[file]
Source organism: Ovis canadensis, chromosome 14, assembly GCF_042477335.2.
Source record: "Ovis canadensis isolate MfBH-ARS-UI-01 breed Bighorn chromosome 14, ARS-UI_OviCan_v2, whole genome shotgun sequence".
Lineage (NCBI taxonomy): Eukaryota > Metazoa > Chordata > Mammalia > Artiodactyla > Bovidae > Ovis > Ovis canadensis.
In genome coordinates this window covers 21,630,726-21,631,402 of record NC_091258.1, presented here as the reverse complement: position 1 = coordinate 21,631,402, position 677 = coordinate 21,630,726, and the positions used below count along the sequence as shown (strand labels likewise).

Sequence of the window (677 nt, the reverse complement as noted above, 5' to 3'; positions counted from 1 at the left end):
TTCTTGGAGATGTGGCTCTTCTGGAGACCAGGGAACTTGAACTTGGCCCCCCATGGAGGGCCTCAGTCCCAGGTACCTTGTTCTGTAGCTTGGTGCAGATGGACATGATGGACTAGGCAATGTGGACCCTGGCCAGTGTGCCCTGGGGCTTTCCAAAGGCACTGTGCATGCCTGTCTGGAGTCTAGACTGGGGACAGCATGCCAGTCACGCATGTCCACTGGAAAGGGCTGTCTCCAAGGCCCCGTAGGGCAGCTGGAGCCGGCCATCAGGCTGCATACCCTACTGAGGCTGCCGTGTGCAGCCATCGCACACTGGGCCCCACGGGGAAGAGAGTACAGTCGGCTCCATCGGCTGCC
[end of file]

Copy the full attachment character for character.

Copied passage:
Source organism: Ovis canadensis, chromosome 14, assembly GCF_042477335.2.
Source record: "Ovis canadensis isolate MfBH-ARS-UI-01 breed Bighorn chromosome 14, ARS-UI_OviCan_v2, whole genome shotgun sequence".
Lineage (NCBI taxonomy): Eukaryota > Metazoa > Chordata > Mammalia > Artiodactyla > Bovidae > Ovis > Ovis canadensis.
In genome coordinates this window covers 21,630,726-21,631,402 of record NC_091258.1, presented here as the reverse complement: position 1 = coordinate 21,631,402, position 677 = coordinate 21,630,726, and the positions used below count along the sequence as shown (strand labels likewise).

Sequence of the window (677 nt, the reverse complement as noted above, 5' to 3'; positions counted from 1 at the left end):
TTCTTGGAGATGTGGCTCTTCTGGAGACCAGGGAACTTGAACTTGGCCCCCCATGGAGGGCCTCAGTCCCAGGTACCTTGTTCTGTAGCTTGGTGCAGATGGACATGATGGACTAGGCAATGTGGACCCTGGCCAGTGTGCCCTGGGGCTTTCCAAAGGCACTGTGCATGCCTGTCTGGAGTCTAGACTGGGGACAGCATGCCAGTCACGCATGTCCACTGGAAAGGGCTGTCTCCAAGGCCCCGTAGGGCAGCTGGAGCCGGCCATCAGGCTGCATACCCTACTGAGGCTGCCGTGTGCAGCCATCGCACACTGGGCCCCACGGGGAAGAGAGTACAGTCGGCTCCATCGGCTGCC